Wednesday, November 19, 2008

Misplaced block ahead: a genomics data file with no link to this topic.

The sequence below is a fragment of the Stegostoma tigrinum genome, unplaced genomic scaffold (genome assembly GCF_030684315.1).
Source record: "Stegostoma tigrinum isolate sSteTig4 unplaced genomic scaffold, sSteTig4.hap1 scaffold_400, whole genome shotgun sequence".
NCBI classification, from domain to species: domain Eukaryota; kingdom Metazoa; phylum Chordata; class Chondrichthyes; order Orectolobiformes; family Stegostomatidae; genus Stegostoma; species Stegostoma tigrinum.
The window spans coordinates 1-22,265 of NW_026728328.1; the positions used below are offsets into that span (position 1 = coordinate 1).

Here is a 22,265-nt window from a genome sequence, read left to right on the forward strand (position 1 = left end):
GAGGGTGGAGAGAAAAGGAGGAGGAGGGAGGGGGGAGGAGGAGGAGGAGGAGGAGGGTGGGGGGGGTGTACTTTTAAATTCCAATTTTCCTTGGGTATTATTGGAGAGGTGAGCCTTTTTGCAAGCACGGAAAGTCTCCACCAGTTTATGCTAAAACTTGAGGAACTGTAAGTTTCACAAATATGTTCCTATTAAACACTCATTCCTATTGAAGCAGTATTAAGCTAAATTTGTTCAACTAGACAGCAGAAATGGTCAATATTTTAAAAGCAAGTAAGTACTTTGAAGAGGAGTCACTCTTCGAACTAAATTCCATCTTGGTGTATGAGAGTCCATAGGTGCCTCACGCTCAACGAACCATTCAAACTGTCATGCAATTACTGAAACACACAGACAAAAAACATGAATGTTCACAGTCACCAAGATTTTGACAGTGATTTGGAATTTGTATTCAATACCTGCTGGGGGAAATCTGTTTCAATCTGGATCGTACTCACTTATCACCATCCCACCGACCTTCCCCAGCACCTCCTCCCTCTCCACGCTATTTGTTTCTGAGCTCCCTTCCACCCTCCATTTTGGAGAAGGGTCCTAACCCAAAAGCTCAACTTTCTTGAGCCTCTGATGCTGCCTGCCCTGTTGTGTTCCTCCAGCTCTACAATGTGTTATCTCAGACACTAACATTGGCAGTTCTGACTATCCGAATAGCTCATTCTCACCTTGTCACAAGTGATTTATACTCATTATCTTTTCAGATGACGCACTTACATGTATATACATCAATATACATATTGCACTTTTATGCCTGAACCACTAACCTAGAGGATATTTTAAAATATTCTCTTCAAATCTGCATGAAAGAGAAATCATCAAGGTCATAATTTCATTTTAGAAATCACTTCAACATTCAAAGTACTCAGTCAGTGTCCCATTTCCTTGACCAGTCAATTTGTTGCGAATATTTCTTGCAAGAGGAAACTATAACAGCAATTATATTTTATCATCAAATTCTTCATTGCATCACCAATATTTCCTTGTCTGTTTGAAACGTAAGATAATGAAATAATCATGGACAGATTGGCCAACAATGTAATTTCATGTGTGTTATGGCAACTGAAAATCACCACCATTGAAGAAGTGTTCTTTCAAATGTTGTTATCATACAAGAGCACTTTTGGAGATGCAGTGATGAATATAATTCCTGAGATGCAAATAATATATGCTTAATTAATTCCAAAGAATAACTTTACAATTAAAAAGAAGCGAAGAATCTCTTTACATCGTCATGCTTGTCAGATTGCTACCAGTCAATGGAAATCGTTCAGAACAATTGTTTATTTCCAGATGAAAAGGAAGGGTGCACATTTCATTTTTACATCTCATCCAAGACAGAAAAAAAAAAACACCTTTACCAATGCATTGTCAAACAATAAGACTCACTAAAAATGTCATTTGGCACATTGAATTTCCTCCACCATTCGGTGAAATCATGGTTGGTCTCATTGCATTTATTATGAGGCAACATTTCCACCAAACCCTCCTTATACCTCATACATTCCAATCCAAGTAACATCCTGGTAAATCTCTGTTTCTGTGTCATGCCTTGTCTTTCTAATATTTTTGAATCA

Javelina Jundred 100 mi